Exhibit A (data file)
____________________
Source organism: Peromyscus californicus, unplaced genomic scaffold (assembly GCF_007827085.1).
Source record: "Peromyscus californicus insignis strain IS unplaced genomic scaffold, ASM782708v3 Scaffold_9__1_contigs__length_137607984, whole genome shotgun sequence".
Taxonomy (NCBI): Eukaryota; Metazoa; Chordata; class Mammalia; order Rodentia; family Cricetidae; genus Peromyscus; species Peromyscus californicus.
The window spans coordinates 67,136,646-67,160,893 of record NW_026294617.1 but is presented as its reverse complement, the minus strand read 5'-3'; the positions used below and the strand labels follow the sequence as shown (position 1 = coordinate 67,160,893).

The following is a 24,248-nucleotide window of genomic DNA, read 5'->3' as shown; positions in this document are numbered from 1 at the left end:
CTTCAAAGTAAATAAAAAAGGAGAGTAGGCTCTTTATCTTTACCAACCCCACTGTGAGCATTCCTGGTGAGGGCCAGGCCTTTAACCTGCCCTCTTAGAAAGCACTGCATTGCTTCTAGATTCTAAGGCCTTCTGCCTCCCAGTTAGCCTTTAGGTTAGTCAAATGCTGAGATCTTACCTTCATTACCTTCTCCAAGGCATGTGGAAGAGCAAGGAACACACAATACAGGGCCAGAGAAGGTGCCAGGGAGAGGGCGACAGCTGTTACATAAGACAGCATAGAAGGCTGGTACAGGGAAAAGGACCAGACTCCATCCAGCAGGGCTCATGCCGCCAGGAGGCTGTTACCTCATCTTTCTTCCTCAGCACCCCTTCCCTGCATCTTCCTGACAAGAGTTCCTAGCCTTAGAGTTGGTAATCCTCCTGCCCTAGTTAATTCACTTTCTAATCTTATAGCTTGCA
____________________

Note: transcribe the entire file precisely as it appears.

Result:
Source organism: Peromyscus californicus, unplaced genomic scaffold (assembly GCF_007827085.1).
Source record: "Peromyscus californicus insignis strain IS unplaced genomic scaffold, ASM782708v3 Scaffold_9__1_contigs__length_137607984, whole genome shotgun sequence".
Taxonomy (NCBI): Eukaryota; Metazoa; Chordata; class Mammalia; order Rodentia; family Cricetidae; genus Peromyscus; species Peromyscus californicus.
The window spans coordinates 67,136,646-67,160,893 of record NW_026294617.1 but is presented as its reverse complement, the minus strand read 5'-3'; the positions used below and the strand labels follow the sequence as shown (position 1 = coordinate 67,160,893).

The following is a 24,248-nucleotide window of genomic DNA, read 5'->3' as shown; positions in this document are numbered from 1 at the left end:
CTTCAAAGTAAATAAAAAAGGAGAGTAGGCTCTTTATCTTTACCAACCCCACTGTGAGCATTCCTGGTGAGGGCCAGGCCTTTAACCTGCCCTCTTAGAAAGCACTGCATTGCTTCTAGATTCTAAGGCCTTCTGCCTCCCAGTTAGCCTTTAGGTTAGTCAAATGCTGAGATCTTACCTTCATTACCTTCTCCAAGGCATGTGGAAGAGCAAGGAACACACAATACAGGGCCAGAGAAGGTGCCAGGGAGAGGGCGACAGCTGTTACATAAGACAGCATAGAAGGCTGGTACAGGGAAAAGGACCAGACTCCATCCAGCAGGGCTCATGCCGCCAGGAGGCTGTTACCTCATCTTTCTTCCTCAGCACCCCTTCCCTGCATCTTCCTGACAAGAGTTCCTAGCCTTAGAGTTGGTAATCCTCCTGCCCTAGTTAATTCACTTTCTAATCTTATAGCTTGCA